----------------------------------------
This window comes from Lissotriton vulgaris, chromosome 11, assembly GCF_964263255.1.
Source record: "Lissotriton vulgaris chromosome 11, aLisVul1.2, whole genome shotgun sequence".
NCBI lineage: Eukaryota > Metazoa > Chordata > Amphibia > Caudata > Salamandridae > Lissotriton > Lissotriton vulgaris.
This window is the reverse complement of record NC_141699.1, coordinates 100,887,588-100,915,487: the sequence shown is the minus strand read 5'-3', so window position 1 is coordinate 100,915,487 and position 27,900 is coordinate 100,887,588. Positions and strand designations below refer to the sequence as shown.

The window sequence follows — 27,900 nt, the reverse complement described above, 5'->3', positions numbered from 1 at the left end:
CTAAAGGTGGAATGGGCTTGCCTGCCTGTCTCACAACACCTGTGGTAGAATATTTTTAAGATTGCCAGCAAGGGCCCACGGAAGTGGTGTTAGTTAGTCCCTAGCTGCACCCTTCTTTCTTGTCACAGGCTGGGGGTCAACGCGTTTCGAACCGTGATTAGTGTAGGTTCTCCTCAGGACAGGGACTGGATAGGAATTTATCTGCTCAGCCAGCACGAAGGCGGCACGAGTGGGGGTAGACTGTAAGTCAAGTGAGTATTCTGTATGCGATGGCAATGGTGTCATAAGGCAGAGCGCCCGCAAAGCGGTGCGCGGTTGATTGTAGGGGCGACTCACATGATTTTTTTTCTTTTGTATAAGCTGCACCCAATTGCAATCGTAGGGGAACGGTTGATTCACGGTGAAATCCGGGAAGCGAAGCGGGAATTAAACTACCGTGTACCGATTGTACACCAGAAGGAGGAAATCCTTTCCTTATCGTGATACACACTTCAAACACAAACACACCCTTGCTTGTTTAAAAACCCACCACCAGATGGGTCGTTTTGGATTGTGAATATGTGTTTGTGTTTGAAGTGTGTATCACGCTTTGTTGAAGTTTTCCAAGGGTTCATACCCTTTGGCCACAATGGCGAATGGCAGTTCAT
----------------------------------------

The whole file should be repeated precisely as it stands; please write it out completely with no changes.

This window comes from Lissotriton vulgaris, chromosome 11, assembly GCF_964263255.1.
Source record: "Lissotriton vulgaris chromosome 11, aLisVul1.2, whole genome shotgun sequence".
NCBI lineage: Eukaryota > Metazoa > Chordata > Amphibia > Caudata > Salamandridae > Lissotriton > Lissotriton vulgaris.
This window is the reverse complement of record NC_141699.1, coordinates 100,887,588-100,915,487: the sequence shown is the minus strand read 5'-3', so window position 1 is coordinate 100,915,487 and position 27,900 is coordinate 100,887,588. Positions and strand designations below refer to the sequence as shown.

The window sequence follows — 27,900 nt, the reverse complement described above, 5'->3', positions numbered from 1 at the left end:
CTAAAGGTGGAATGGGCTTGCCTGCCTGTCTCACAACACCTGTGGTAGAATATTTTTAAGATTGCCAGCAAGGGCCCACGGAAGTGGTGTTAGTTAGTCCCTAGCTGCACCCTTCTTTCTTGTCACAGGCTGGGGGTCAACGCGTTTCGAACCGTGATTAGTGTAGGTTCTCCTCAGGACAGGGACTGGATAGGAATTTATCTGCTCAGCCAGCACGAAGGCGGCACGAGTGGGGGTAGACTGTAAGTCAAGTGAGTATTCTGTATGCGATGGCAATGGTGTCATAAGGCAGAGCGCCCGCAAAGCGGTGCGCGGTTGATTGTAGGGGCGACTCACATGATTTTTTTTCTTTTGTATAAGCTGCACCCAATTGCAATCGTAGGGGAACGGTTGATTCACGGTGAAATCCGGGAAGCGAAGCGGGAATTAAACTACCGTGTACCGATTGTACACCAGAAGGAGGAAATCCTTTCCTTATCGTGATACACACTTCAAACACAAACACACCCTTGCTTGTTTAAAAACCCACCACCAGATGGGTCGTTTTGGATTGTGAATATGTGTTTGTGTTTGAAGTGTGTATCACGCTTTGTTGAAGTTTTCCAAGGGTTCATACCCTTTGGCCACAATGGCGAATGGCAGTTCAT